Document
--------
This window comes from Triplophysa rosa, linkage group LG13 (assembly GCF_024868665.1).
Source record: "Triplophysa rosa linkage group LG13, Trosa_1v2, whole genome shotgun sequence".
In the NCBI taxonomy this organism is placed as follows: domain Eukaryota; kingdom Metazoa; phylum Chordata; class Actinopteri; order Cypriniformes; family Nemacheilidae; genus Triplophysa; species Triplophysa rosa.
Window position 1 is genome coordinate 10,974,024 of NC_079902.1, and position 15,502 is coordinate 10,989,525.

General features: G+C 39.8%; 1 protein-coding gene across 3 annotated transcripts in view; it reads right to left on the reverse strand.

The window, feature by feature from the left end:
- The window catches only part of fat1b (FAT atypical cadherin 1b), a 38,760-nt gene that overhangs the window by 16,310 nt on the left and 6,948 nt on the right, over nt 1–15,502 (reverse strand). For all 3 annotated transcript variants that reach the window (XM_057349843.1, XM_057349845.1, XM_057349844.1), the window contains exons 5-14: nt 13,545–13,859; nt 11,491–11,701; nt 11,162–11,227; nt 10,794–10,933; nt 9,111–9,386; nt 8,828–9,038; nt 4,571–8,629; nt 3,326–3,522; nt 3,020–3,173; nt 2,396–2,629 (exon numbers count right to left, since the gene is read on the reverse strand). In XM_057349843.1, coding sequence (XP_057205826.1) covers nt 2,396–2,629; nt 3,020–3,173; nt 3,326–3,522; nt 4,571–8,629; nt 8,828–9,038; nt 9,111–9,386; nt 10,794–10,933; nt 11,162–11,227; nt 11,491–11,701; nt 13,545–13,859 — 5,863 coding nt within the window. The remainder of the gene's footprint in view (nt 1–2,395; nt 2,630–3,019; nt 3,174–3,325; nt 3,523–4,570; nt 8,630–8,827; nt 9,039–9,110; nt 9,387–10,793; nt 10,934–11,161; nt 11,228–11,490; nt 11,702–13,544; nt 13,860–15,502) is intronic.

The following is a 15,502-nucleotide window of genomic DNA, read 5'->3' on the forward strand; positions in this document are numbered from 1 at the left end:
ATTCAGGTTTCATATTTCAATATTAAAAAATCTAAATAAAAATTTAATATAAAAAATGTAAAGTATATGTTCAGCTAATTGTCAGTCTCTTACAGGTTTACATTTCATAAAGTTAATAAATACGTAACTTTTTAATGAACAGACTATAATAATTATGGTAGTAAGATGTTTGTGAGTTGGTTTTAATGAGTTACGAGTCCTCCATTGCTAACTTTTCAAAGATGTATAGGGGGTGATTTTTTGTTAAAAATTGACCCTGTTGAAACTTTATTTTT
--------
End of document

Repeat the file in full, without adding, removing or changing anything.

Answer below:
This window comes from Triplophysa rosa, linkage group LG13 (assembly GCF_024868665.1).
Source record: "Triplophysa rosa linkage group LG13, Trosa_1v2, whole genome shotgun sequence".
In the NCBI taxonomy this organism is placed as follows: domain Eukaryota; kingdom Metazoa; phylum Chordata; class Actinopteri; order Cypriniformes; family Nemacheilidae; genus Triplophysa; species Triplophysa rosa.
Window position 1 is genome coordinate 10,974,024 of NC_079902.1, and position 15,502 is coordinate 10,989,525.

General features: G+C 39.8%; 1 protein-coding gene across 3 annotated transcripts in view; it reads right to left on the reverse strand.

The window, feature by feature from the left end:
- The window catches only part of fat1b (FAT atypical cadherin 1b), a 38,760-nt gene that overhangs the window by 16,310 nt on the left and 6,948 nt on the right, over nt 1–15,502 (reverse strand). For all 3 annotated transcript variants that reach the window (XM_057349843.1, XM_057349845.1, XM_057349844.1), the window contains exons 5-14: nt 13,545–13,859; nt 11,491–11,701; nt 11,162–11,227; nt 10,794–10,933; nt 9,111–9,386; nt 8,828–9,038; nt 4,571–8,629; nt 3,326–3,522; nt 3,020–3,173; nt 2,396–2,629 (exon numbers count right to left, since the gene is read on the reverse strand). In XM_057349843.1, coding sequence (XP_057205826.1) covers nt 2,396–2,629; nt 3,020–3,173; nt 3,326–3,522; nt 4,571–8,629; nt 8,828–9,038; nt 9,111–9,386; nt 10,794–10,933; nt 11,162–11,227; nt 11,491–11,701; nt 13,545–13,859 — 5,863 coding nt within the window. The remainder of the gene's footprint in view (nt 1–2,395; nt 2,630–3,019; nt 3,174–3,325; nt 3,523–4,570; nt 8,630–8,827; nt 9,039–9,110; nt 9,387–10,793; nt 10,934–11,161; nt 11,228–11,490; nt 11,702–13,544; nt 13,860–15,502) is intronic.

The following is a 15,502-nucleotide window of genomic DNA, read 5'->3' on the forward strand; positions in this document are numbered from 1 at the left end:
ATTCAGGTTTCATATTTCAATATTAAAAAATCTAAATAAAAATTTAATATAAAAAATGTAAAGTATATGTTCAGCTAATTGTCAGTCTCTTACAGGTTTACATTTCATAAAGTTAATAAATACGTAACTTTTTAATGAACAGACTATAATAATTATGGTAGTAAGATGTTTGTGAGTTGGTTTTAATGAGTTACGAGTCCTCCATTGCTAACTTTTCAAAGATGTATAGGGGGTGATTTTTTGTTAAAAATTGACCCTGTTGAAACTTTATTTTT